# Shunting-yard algorithm and unary minus

I am attempting to implement a shunting-yard algorithm for a calculator following the rules laid out in https://en.wikipedia.org/wiki/Shunting-yard_algorithm .

When programming the unary minus, however, I do not know which precedence method to follow due to the ideas raised in following question https://math.stackexchange.com/questions/1299236/why-does-unary-minus-operator-sometimes-take-precedence-over-exponentiation-and

As this is a key component of a functioning calculator, which precedence is the ‘industry standard’ and is there an algorithm which would perform both of these precedence methods at the same time to solve this problem?

Bonus points if the algorithm (if it exists) retains the O(n) linear time increase.

When looking for an “industry standard”, one might look at the most popular programming languages. However, the problem you are describing occurs only in conjunction with the exponentiation operator. And languages like C, C++, Java, C# don’t have this operator. Javascript currently does not have one, but this is going to change (see below).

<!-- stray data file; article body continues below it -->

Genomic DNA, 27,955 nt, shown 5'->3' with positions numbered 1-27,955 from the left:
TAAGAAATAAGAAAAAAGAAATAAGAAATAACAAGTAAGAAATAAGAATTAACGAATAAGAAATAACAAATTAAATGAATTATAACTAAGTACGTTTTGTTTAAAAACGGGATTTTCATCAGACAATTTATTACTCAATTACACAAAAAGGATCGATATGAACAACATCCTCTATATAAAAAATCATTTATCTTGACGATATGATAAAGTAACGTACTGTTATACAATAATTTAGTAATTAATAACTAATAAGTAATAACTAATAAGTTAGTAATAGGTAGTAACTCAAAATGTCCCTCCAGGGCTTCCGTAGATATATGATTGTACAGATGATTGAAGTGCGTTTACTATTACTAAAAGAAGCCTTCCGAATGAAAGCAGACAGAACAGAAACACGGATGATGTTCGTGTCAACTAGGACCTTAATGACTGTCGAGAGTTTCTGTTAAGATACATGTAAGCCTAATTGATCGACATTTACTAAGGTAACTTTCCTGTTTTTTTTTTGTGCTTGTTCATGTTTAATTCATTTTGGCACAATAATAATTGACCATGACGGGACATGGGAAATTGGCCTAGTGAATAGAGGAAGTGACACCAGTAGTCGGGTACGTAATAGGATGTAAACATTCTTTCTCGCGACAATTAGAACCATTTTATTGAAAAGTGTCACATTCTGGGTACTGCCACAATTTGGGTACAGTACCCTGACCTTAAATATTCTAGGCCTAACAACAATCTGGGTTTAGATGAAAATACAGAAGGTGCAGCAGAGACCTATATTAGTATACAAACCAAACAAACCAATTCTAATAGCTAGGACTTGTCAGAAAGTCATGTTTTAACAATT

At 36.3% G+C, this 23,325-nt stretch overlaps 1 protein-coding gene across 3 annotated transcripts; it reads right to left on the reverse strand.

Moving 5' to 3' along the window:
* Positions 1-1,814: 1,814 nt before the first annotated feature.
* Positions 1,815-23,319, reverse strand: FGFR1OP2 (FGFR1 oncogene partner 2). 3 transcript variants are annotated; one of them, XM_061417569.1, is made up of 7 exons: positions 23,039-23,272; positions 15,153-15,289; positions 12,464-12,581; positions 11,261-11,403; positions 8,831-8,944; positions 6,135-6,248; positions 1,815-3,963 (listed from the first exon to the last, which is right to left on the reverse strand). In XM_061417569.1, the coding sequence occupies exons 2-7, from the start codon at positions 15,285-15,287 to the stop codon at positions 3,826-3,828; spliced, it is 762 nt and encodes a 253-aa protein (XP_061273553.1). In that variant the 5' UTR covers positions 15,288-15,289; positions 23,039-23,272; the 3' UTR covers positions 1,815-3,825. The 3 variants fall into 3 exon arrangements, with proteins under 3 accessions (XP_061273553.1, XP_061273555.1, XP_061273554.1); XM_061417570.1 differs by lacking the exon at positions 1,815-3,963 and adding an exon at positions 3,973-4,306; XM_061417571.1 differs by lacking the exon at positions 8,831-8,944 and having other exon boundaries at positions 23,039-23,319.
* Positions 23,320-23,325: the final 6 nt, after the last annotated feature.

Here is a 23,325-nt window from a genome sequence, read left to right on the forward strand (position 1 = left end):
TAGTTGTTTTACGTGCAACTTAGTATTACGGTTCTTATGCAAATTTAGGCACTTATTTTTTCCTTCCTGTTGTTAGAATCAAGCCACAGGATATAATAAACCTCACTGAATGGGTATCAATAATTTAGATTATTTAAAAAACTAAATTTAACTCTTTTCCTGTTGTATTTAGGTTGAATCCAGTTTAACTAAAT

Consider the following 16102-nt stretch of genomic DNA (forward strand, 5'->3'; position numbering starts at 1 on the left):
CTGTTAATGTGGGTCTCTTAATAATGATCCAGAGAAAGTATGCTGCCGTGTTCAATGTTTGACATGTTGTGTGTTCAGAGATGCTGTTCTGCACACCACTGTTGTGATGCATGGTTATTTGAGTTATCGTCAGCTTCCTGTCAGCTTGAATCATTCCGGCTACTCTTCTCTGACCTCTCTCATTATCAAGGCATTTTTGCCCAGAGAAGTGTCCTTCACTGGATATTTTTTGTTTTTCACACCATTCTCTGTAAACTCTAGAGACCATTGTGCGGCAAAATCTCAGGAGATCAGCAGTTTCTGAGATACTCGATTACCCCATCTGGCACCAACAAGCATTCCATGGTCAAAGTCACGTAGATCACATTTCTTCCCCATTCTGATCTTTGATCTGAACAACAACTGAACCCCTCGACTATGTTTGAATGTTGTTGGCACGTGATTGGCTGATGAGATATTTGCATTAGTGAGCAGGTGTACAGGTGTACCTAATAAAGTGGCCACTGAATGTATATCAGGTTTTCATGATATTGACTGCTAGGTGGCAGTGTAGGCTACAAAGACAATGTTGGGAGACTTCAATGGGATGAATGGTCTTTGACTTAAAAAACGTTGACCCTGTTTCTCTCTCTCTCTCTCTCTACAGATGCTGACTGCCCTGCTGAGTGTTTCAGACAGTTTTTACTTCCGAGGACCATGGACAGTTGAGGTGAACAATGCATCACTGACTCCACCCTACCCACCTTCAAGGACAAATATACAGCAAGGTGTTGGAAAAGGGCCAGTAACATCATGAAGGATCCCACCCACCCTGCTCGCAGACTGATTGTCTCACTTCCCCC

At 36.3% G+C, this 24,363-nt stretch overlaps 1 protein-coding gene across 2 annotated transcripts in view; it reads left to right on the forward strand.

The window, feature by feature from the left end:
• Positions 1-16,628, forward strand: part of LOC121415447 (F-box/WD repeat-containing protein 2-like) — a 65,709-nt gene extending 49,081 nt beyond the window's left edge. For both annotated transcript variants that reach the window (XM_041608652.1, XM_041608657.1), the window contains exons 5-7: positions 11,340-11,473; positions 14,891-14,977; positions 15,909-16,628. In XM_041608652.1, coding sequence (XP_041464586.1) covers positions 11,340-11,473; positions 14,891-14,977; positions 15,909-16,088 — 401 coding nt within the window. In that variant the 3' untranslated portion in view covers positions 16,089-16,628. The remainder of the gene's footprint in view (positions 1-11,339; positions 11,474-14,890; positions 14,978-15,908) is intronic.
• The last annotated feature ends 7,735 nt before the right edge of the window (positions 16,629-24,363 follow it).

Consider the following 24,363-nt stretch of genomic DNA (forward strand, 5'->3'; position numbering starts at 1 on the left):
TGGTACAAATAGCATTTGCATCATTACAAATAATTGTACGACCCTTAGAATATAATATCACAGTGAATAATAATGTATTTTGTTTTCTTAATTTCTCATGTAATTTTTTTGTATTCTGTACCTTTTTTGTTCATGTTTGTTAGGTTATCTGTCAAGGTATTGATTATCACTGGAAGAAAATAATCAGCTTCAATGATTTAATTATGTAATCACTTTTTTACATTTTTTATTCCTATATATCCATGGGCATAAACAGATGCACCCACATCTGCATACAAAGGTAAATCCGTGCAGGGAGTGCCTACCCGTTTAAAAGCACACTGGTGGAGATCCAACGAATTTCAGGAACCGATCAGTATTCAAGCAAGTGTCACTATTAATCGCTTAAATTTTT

In most languages which have an exponentiation operator like PHP and Python and others, according to this source, the exp operator is defined to have a higher precedence than unary operators. The article mentions also a few exceptions like shell programming in Bash. The same source tells us the upcoming Javascript/ECMAScript version 2016 (ES7) will introduce the `**` operator in Javascript, but ambiguous usage will be forbidden.

Note that “higher precedence” of the exp operator here only means “it binds more tightly to the left side” of the exp operator as described in the Python docs. An unary minus on the right side will be always applied first, but that is simply because the minus sign in such a case is next to the second argument, and the exponentiation sign isn’t, so it is not really a matter of precedence (see one of the answers from the Math.SE question you gave a link to).

So I guess using the Python/PHP rules would be fine and not astonish anyone, but this is not mandatory, and if you think a different convention would serve you better, pick that.